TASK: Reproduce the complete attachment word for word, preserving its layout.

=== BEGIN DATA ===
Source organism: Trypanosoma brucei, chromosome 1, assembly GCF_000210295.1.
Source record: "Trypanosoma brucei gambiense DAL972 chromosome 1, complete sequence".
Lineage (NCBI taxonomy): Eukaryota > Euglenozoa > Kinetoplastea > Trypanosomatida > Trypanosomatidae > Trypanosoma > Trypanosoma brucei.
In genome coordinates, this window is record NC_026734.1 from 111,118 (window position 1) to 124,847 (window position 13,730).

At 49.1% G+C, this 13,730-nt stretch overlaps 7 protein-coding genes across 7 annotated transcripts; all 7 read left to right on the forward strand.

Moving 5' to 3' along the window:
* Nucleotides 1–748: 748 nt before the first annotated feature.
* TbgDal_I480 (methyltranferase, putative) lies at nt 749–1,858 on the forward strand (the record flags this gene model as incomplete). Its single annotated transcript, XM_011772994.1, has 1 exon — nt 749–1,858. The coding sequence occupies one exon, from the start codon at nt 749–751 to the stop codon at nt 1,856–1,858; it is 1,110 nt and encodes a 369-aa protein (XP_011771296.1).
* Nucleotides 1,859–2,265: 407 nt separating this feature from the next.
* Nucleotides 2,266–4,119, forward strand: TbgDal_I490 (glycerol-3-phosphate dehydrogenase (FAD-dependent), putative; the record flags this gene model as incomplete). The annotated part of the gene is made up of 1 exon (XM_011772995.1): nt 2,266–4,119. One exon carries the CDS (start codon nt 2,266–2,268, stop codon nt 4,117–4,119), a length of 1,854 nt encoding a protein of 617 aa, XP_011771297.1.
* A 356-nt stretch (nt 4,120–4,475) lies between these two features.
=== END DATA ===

Source organism: Trypanosoma brucei, chromosome 1, assembly GCF_000210295.1.
Source record: "Trypanosoma brucei gambiense DAL972 chromosome 1, complete sequence".
Lineage (NCBI taxonomy): Eukaryota > Euglenozoa > Kinetoplastea > Trypanosomatida > Trypanosomatidae > Trypanosoma > Trypanosoma brucei.
In genome coordinates, this window is record NC_026734.1 from 111,118 (window position 1) to 124,847 (window position 13,730).

At 49.1% G+C, this 13,730-nt stretch overlaps 7 protein-coding genes across 7 annotated transcripts; all 7 read left to right on the forward strand.

Moving 5' to 3' along the window:
* Nucleotides 1–748: 748 nt before the first annotated feature.
* TbgDal_I480 (methyltranferase, putative) lies at nt 749–1,858 on the forward strand (the record flags this gene model as incomplete). Its single annotated transcript, XM_011772994.1, has 1 exon — nt 749–1,858. The coding sequence occupies one exon, from the start codon at nt 749–751 to the stop codon at nt 1,856–1,858; it is 1,110 nt and encodes a 369-aa protein (XP_011771296.1).
* Nucleotides 1,859–2,265: 407 nt separating this feature from the next.
* Nucleotides 2,266–4,119, forward strand: TbgDal_I490 (glycerol-3-phosphate dehydrogenase (FAD-dependent), putative; the record flags this gene model as incomplete). The annotated part of the gene is made up of 1 exon (XM_011772995.1): nt 2,266–4,119. One exon carries the CDS (start codon nt 2,266–2,268, stop codon nt 4,117–4,119), a length of 1,854 nt encoding a protein of 617 aa, XP_011771297.1.
* A 356-nt stretch (nt 4,120–4,475) lies between these two features.